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Community leader Alvin Brooks advises KCMO Board of Police Commissioners to not select police chief Tuesday

Alvin L Brooks
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KANSAS CITY, Mo. — The new police chief of the Kansas City, Missouri, Police Department could be selected by the Board of Police Commissioners in a meeting Tuesday at 9:30 a.m.

Kansas City community leader Alvin Brooks released a letter urging the Board of Police Commissioners not to select a new chief on Tuesday.

90-year-old Brooks is the founder and president emeritus of AdHoc Group Against Crime, which aims to connect the Kansas City community to the justice system and provide resources. He also served with KCPD for 10 years from 1954-64, and on the BOPC for seven years from 2010-17.

On Dec. 5, the KCPD police board released the three finalists to fill the police chief vacancy left by former Chief Rick Smith's retirement.

The three candidates, KCPD Deputy Chief Stacey Graves, Philadelphia Police Department Inspector DeShawn Beaufort and retired New Jersey State Police Lt. Col. Scott Ebner, were questioned in a public town hall on Saturday.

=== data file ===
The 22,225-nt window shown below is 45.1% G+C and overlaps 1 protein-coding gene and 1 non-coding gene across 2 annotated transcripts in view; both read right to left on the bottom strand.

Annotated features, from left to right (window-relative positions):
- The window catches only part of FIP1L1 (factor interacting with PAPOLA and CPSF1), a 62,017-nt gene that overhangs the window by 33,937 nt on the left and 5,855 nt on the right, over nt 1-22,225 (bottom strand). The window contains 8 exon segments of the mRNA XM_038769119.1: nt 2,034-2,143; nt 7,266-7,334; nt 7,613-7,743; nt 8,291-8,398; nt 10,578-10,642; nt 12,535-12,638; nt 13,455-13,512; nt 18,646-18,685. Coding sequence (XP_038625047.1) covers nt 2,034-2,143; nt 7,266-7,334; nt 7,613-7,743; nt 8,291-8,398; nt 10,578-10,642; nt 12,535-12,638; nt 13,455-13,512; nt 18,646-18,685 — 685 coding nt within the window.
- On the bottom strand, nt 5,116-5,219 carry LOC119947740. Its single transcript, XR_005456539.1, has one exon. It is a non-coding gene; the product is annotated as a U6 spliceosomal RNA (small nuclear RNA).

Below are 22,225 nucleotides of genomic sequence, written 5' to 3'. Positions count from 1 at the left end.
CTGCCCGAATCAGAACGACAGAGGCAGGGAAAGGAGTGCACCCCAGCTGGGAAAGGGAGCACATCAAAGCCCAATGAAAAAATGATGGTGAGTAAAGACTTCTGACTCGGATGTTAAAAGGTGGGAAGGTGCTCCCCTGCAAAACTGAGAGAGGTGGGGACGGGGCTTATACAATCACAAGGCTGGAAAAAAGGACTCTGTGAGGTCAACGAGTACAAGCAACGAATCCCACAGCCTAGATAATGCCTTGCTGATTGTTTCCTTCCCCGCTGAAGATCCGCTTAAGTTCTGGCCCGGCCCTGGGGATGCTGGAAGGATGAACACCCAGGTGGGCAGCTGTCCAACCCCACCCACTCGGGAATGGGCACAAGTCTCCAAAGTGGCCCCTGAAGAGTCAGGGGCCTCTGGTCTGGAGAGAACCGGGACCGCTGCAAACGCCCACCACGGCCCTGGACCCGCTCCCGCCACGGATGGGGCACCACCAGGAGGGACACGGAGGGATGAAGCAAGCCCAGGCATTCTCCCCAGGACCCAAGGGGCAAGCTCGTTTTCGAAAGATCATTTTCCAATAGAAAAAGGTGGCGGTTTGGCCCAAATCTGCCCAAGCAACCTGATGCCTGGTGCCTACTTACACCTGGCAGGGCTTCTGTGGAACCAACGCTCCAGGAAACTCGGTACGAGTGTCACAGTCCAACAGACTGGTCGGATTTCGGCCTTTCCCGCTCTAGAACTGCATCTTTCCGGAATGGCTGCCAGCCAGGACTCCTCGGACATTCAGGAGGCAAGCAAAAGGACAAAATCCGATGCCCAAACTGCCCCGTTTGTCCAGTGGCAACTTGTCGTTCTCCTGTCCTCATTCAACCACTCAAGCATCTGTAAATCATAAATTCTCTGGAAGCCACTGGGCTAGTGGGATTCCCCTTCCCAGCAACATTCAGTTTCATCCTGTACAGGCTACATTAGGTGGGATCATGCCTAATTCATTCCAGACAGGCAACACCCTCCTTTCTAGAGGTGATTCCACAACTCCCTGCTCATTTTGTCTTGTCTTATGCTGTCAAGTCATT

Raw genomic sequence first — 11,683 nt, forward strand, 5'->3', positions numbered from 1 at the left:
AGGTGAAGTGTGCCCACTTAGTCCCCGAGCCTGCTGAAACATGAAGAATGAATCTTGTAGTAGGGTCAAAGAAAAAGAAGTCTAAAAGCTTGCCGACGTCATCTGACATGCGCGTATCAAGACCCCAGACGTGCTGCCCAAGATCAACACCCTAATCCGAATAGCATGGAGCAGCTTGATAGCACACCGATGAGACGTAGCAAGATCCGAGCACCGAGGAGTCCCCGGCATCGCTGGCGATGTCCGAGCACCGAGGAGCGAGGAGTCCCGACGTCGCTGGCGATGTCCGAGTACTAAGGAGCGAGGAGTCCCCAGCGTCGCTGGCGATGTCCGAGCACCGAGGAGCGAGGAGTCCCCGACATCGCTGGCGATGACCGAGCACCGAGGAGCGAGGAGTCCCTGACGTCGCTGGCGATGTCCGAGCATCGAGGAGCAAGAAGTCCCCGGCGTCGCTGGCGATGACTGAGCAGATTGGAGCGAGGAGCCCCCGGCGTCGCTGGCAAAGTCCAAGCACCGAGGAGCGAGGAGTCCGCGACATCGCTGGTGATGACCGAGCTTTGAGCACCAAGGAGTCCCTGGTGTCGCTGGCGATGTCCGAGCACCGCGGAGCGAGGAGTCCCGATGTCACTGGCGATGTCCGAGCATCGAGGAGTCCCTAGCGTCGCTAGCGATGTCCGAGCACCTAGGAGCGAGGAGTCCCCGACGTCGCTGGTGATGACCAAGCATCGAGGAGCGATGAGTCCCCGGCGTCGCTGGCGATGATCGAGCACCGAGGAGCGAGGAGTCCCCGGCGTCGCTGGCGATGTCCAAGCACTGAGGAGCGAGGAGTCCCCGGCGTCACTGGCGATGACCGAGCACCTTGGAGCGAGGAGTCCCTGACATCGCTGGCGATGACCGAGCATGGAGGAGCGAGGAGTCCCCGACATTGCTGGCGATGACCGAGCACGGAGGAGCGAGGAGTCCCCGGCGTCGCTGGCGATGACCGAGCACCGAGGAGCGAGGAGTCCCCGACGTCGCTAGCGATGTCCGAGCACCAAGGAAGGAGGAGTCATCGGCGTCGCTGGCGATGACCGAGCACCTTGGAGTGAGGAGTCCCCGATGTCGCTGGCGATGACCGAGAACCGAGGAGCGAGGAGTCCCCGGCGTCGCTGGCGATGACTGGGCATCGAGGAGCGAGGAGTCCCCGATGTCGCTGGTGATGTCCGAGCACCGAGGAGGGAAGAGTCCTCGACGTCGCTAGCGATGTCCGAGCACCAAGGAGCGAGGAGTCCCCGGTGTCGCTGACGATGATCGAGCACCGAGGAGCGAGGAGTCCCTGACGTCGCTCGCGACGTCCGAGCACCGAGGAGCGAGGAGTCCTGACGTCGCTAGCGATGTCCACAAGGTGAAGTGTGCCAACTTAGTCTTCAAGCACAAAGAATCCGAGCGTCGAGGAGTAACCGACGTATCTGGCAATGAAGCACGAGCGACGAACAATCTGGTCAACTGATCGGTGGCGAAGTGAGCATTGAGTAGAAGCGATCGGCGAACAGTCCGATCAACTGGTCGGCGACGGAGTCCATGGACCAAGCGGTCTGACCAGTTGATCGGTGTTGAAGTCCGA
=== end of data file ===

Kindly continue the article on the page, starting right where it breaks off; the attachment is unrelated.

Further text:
In his letter sent to the BOPC, Brooks said he attended the community meeting, and described it as "a poor representation of our city of nearly a half million residents."

Brooks suggested the KCPD police board hold three additional public meetings featuring all candidates in various areas of the city: north of the river, mid-town and south Kansas City.

He also posed a question that he would like each of the candidates to answer: "How do you define Community Policing? If you are chosen to be our next Chief, how and where woud [sic] you start to implement Community Policing?"

Brooks says he developed a community policing model with former Police Chief Steve Bishop, and that the model was not implemented after Bishop left the department. He said he would be "more than happy" to share information on the policing model with the board.

Brooks said that cries have come from the city that "the Board has not been transparent in its deliberations in its search for a new Chief."

"I believe these suggestions can reduce some of the perception of lack of transparency," he wrote. "But I hasten to say that for the Board as a public body, honoring total transparency as provided by law is essential for the community to have faith and trust in your deliberations and conclusions, most especially in the selection of a Chief."